Reviewer: Michael Joel Schrift, DO, MA (Northwestern University Feinberg School of Medicine)
Description: This is a new series focusing on recent clinical trial results. After reading the book and perusing the website www.journals.cambridge.org/jid_PNN, it is unclear to me if this is a book, a peer-reviewed journal, or both. The editor states in the preface, "chapters are solicited continuously and placed online after editing. Online, these chapters are in the complete published and citable format. Annually, chapters are collected into a single volume and published in a book form. (This book.) On the web site, the section "Instructions for Contributors" states "Instructions for contributors not available." Whether this is a book or journal is important, in my opinion, from a research ethics point of view: books do not have to meet the Uniform Requirements for Manuscripts Submitted to Biomedical Journals by the International Committee of Medical Journal Editors, which pertain to authorship and contributorship, editorship, peer review, conflicts of interest, privacy and confidentiality, and the protection of human subjects and animals in research. If this is a book with chapters on recent clinical trials and the chapters are treated as if they are manuscripts submitted to a biomedical journal, that would be a significant addition to the scientific literature. If the chapters in the book are not treated as if they are submissions to a journal, then I'm not sure how to judge this book. Nevertheless, this is written and edited by an array of internationally recognized clinician-researchers and has the promise of a significant contribution to psychiatry and neurology."
Purpose: The purpose of this series is to provide "updates of recent clinical trial results, impacts of trials on guidelines and evidenced-based practice, advances in trial methodologies, and the evolution of biomarkers in trials."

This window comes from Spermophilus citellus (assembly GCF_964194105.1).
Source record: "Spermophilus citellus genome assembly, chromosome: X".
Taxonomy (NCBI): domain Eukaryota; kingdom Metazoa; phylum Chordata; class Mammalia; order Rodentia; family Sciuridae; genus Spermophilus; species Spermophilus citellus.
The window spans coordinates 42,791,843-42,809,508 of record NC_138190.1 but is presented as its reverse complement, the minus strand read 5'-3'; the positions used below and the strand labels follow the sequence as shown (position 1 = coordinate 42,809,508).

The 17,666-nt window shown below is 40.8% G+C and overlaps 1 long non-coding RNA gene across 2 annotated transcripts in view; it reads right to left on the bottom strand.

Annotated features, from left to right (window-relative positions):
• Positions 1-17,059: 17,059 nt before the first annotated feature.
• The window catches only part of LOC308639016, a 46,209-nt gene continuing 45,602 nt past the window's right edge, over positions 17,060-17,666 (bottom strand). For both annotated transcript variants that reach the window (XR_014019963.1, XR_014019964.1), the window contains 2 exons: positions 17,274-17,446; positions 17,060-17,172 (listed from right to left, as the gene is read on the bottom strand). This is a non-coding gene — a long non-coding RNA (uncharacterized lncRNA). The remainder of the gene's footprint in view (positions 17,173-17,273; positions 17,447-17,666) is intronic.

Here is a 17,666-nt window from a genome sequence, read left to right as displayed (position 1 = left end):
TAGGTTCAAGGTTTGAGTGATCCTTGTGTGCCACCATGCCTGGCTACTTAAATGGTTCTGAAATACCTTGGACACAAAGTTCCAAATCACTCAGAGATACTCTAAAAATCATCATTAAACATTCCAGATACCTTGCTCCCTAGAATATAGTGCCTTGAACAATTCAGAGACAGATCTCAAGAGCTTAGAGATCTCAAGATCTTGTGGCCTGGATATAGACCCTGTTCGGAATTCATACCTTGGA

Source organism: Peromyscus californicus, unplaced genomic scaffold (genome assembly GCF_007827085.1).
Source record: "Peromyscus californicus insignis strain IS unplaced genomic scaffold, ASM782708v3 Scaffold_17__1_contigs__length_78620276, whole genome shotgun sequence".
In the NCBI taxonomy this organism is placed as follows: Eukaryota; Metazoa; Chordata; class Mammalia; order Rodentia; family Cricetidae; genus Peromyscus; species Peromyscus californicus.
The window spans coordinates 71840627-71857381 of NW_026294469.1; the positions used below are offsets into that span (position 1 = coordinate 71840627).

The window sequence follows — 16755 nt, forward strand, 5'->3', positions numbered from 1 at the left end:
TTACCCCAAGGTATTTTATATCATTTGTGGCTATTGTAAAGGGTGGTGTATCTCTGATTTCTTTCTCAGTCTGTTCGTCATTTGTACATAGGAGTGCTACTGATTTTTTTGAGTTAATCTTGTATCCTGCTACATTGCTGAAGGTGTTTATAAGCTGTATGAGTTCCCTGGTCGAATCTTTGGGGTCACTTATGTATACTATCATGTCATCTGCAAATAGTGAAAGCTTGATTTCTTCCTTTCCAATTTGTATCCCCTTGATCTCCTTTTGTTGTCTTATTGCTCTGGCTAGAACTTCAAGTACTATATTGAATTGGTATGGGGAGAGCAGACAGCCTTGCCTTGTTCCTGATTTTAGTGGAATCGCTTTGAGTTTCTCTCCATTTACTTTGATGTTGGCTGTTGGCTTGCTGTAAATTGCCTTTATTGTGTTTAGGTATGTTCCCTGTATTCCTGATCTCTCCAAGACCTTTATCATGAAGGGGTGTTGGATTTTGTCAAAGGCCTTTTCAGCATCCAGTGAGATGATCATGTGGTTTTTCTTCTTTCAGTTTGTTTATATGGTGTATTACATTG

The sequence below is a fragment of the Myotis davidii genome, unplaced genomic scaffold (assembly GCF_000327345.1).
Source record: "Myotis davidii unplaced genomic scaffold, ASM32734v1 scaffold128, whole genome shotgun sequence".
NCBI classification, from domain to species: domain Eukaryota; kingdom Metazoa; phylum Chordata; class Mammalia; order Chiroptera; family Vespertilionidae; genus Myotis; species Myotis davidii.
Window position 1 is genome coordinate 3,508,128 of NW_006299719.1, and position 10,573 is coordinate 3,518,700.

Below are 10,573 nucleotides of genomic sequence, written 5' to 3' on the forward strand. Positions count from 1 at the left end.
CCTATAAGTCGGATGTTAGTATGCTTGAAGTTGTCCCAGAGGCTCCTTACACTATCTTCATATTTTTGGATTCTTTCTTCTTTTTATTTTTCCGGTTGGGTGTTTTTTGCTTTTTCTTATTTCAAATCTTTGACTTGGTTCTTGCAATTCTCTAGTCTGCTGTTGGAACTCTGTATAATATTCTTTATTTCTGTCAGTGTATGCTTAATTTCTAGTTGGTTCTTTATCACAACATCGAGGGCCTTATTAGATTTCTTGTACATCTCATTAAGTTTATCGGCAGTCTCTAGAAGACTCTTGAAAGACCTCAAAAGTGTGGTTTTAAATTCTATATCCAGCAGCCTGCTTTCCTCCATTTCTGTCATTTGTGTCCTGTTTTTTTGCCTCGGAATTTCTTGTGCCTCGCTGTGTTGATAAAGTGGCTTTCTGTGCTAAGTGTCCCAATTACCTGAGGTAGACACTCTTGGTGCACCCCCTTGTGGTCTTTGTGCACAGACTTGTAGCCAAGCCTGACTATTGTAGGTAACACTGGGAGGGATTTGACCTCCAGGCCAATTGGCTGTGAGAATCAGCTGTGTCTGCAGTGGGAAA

Audience: The intended audience includes "practicing neurologists, as well as clinical and translational neuroscientists." Psychiatrists and neuropsychiatrists would also be part of the audience, especially since several of the authors are psychiatrists.
Features: Areas covered include such topics as rivastigamine for dementia in Parkinson disease, minocycline for ALS, liquid fluoxetine for repetitive behaviors in autism, and selegeline for negative symptoms of schizophrenia. Each chapter (study) contains references that pertain to the study. There is a useful subject index at the back of the book as well as an author index. This publication needs to be proofread! For example, in the introductory chapter by the editor, Dr. Cummings, on page 4 it states: "Medical proficiency training program (MPTP) is used to create models for some aspects of parkinsonism." I think Dr. Cummings meant 1-methyl 4-phenyl 1,2,3,6-tetrahydropyridine.
Assessment: This is a new journal, book, or both the publisher and editor need to clarify what this is. It is potentially a significant contribution to the neurotherapeutic literature, but without the needed clarifications, I cannot assess its relevance.
"Insights provided in this text concerning clinical trials will allow prescribers to feel more confident regarding the medications they prescribe and the quality research on which clinical efficacy has been established. The research is presented in a detailed yet concise and very readable format. The text provides valuable information regarding neuropsychopharmacology research and treatment. It is a well-written and concise read for scientist-practicioners who want an understanding of the clinical trials that support multiple uses of many commonly prescribed agents. It is a must-read for neurologists, psychiatrists, prescribing psychologists, nurse practicioners, and neuroscientists, particularly those interested in clinical issues. Readers who have an interest in the neurobiology of psychiatric issues may be especially interested in this text. This text would be an excellent complement to pharmacology courses because it provides valuable information concerning the drug development process. In addition, this collection of works may facilitate flexible and creative prescribing practices by evaluating agents in populations and for symptoms other than those for which they were initially developed."